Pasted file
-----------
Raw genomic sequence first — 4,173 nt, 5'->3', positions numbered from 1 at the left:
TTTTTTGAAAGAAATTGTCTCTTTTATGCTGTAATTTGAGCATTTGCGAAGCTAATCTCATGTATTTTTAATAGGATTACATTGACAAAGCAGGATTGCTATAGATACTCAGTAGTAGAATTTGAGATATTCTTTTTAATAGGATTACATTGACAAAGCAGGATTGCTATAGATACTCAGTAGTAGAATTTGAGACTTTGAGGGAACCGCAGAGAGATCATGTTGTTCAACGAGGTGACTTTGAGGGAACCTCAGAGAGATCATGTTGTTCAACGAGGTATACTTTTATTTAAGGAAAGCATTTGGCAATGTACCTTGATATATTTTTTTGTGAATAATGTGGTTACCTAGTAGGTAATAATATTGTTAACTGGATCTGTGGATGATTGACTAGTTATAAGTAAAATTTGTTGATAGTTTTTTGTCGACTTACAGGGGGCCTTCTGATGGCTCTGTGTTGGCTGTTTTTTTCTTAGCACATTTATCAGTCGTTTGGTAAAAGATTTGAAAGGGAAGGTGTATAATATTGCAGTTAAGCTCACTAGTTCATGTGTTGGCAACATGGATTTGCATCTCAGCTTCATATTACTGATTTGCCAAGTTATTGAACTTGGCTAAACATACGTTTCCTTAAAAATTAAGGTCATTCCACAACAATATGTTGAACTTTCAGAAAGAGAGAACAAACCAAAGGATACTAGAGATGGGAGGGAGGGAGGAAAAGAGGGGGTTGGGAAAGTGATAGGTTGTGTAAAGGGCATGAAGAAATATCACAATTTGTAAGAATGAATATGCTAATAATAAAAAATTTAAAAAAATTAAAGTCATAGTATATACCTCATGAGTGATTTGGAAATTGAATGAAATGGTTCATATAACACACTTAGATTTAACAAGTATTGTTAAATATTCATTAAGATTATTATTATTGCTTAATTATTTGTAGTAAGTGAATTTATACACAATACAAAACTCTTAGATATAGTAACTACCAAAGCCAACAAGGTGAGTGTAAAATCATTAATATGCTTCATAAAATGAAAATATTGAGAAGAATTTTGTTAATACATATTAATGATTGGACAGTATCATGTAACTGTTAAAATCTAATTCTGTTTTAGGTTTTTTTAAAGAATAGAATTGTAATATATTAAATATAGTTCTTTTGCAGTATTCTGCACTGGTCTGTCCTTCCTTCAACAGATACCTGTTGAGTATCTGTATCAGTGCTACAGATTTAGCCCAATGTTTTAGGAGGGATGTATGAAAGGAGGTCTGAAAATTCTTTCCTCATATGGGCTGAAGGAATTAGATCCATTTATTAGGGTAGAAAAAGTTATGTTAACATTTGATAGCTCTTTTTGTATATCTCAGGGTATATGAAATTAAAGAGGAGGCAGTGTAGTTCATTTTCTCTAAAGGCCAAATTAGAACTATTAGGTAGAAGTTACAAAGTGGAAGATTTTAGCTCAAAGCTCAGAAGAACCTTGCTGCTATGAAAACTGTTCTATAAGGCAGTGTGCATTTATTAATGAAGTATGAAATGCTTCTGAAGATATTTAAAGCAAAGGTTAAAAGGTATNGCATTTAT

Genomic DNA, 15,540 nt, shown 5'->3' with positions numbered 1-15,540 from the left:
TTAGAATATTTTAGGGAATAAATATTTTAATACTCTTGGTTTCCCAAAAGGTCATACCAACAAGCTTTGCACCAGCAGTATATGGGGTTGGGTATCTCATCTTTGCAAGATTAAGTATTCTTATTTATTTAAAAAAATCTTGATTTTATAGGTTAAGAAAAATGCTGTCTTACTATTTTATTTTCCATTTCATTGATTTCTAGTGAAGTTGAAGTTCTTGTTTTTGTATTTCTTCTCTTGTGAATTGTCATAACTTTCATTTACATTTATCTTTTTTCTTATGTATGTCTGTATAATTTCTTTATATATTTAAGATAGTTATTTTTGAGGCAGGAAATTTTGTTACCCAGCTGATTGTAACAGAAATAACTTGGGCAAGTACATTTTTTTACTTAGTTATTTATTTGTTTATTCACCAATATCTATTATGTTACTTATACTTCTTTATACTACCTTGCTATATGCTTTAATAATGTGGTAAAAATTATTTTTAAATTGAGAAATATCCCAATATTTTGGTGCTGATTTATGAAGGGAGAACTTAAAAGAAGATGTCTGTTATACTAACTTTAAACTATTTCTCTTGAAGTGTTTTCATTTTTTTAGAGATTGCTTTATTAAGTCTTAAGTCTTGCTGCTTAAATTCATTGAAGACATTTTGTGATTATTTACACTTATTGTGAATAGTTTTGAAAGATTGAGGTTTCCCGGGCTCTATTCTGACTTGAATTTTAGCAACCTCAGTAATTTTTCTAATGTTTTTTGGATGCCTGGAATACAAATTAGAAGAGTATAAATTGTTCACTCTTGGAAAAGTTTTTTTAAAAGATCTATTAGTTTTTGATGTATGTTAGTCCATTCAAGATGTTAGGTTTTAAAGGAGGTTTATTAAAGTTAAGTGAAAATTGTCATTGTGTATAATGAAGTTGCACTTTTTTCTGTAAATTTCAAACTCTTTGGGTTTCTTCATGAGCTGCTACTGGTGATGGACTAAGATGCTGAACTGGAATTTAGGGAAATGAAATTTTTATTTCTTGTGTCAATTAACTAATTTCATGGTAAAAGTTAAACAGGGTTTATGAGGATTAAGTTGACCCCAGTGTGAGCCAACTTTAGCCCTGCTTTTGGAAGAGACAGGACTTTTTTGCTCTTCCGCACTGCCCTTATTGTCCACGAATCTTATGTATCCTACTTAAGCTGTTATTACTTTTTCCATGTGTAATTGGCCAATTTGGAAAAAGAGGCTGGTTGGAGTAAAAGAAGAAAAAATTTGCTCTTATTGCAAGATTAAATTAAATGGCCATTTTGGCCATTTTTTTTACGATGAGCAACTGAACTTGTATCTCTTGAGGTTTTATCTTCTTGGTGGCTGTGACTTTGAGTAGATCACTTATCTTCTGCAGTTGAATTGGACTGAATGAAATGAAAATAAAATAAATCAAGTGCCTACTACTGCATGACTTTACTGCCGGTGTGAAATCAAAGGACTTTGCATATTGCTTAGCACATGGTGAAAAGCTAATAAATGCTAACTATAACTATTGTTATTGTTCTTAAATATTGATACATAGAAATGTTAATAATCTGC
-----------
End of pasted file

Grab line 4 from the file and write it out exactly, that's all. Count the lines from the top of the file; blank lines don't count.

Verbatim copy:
TTAGAATATTTTAGGGAATAAATATTTTAATACTCTTGGTTTCCCAAAAGGTCATACCAACAAGCTTTGCACCAGCAGTATATGGGGTTGGGTATCTCATCTTTGCAAGATTAAGTATTCTTATTTATTTAAAAAAATCTTGATTTTATAGGTTAAGAAAAATGCTGTCTTACTATTTTATTTTCCATTTCATTGATTTCTAGTGAAGTTGAAGTTCTTGTTTTTGTATTTCTTCTCTTGTGAATTGTCATAACTTTCATTTACATTTATCTTTTTTCTTATGTATGTCTGTATAATTTCTTTATATATTTAAGATAGTTATTTTTGAGGCAGGAAATTTTGTTACCCAGCTGATTGTAACAGAAATAACTTGGGCAAGTACATTTTTTTACTTAGTTATTTATTTGTTTATTCACCAATATCTATTATGTTACTTATACTTCTTTATACTACCTTGCTATATGCTTTAATAATGTGGTAAAAATTATTTTTAAATTGAGAAATATCCCAATATTTTGGTGCTGATTTATGAAGGGAGAACTTAAAAGAAGATGTCTGTTATACTAACTTTAAACTATTTCTCTTGAAGTGTTTTCATTTTTTTAGAGATTGCTTTATTAAGTCTTAAGTCTTGCTGCTTAAATTCATTGAAGACATTTTGTGATTATTTACACTTATTGTGAATAGTTTTGAAAGATTGAGGTTTCCCGGGCTCTATTCTGACTTGAATTTTAGCAACCTCAGTAATTTTTCTAATGTTTTTTGGATGCCTGGAATACAAATTAGAAGAGTATAAATTGTTCACTCTTGGAAAAGTTTTTTTAAAAGATCTATTAGTTTTTGATGTATGTTAGTCCATTCAAGATGTTAGGTTTTAAAGGAGGTTTATTAAAGTTAAGTGAAAATTGTCATTGTGTATAATGAAGTTGCACTTTTTTCTGTAAATTTCAAACTCTTTGGGTTTCTTCATGAGCTGCTACTGGTGATGGACTAAGATGCTGAACTGGAATTTAGGGAAATGAAATTTTTATTTCTTGTGTCAATTAACTAATTTCATGGTAAAAGTTAAACAGGGTTTATGAGGATTAAGTTGACCCCAGTGTGAGCCAACTTTAGCCCTGCTTTTGGAAGAGACAGGACTTTTTTGCTCTTCCGCACTGCCCTTATTGTCCACGAATCTTATGTATCCTACTTAAGCTGTTATTACTTTTTCCATGTGTAATTGGCCAATTTGGAAAAAGAGGCTGGTTGGAGTAAAAGAAGAAAAAATTTGCTCTTATTGCAAGATTAAATTAAATGGCCATTTTGGCCATTTTTTTTACGATGAGCAACTGAACTTGTATCTCTTGAGGTTTTATCTTCTTGGTGGCTGTGACTTTGAGTAGATCACTTATCTTCTGCAGTTGAATTGGACTGAATGAAATGAAAATAAAATAAATCAAGTGCCTACTACTGCATGACTTTACTGCCGGTGTGAAATCAAAGGACTTTGCATATTGCTTAGCACATGGTGAAAAGCTAATAAATGCTAACTATAACTATTGTTATTGTTCTTAAATATTGATACATAGAAATGTTAATAATCTGC